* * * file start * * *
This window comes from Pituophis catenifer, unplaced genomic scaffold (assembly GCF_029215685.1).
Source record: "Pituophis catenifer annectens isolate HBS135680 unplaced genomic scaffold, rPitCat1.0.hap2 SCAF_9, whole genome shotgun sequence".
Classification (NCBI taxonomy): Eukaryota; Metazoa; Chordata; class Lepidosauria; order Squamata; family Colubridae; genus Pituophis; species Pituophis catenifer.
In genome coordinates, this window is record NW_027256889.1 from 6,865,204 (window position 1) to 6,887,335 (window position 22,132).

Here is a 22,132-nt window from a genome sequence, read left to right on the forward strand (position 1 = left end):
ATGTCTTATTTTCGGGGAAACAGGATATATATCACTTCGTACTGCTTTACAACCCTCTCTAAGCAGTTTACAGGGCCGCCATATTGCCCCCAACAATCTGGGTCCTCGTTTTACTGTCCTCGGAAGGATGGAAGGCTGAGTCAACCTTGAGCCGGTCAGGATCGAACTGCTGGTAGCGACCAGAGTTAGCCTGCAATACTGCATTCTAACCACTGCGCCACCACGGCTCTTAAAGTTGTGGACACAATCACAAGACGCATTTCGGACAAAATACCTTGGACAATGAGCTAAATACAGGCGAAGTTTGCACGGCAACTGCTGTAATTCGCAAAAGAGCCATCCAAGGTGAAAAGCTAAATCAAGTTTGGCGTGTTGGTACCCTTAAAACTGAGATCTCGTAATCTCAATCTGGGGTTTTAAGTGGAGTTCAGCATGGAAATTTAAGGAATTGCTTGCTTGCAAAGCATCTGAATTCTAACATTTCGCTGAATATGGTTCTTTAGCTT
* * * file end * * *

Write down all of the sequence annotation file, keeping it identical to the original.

This window comes from Pituophis catenifer, unplaced genomic scaffold (assembly GCF_029215685.1).
Source record: "Pituophis catenifer annectens isolate HBS135680 unplaced genomic scaffold, rPitCat1.0.hap2 SCAF_9, whole genome shotgun sequence".
Classification (NCBI taxonomy): Eukaryota; Metazoa; Chordata; class Lepidosauria; order Squamata; family Colubridae; genus Pituophis; species Pituophis catenifer.
In genome coordinates, this window is record NW_027256889.1 from 6,865,204 (window position 1) to 6,887,335 (window position 22,132).

Here is a 22,132-nt window from a genome sequence, read left to right on the forward strand (position 1 = left end):
ATGTCTTATTTTCGGGGAAACAGGATATATATCACTTCGTACTGCTTTACAACCCTCTCTAAGCAGTTTACAGGGCCGCCATATTGCCCCCAACAATCTGGGTCCTCGTTTTACTGTCCTCGGAAGGATGGAAGGCTGAGTCAACCTTGAGCCGGTCAGGATCGAACTGCTGGTAGCGACCAGAGTTAGCCTGCAATACTGCATTCTAACCACTGCGCCACCACGGCTCTTAAAGTTGTGGACACAATCACAAGACGCATTTCGGACAAAATACCTTGGACAATGAGCTAAATACAGGCGAAGTTTGCACGGCAACTGCTGTAATTCGCAAAAGAGCCATCCAAGGTGAAAAGCTAAATCAAGTTTGGCGTGTTGGTACCCTTAAAACTGAGATCTCGTAATCTCAATCTGGGGTTTTAAGTGGAGTTCAGCATGGAAATTTAAGGAATTGCTTGCTTGCAAAGCATCTGAATTCTAACATTTCGCTGAATATGGTTCTTTAGCTT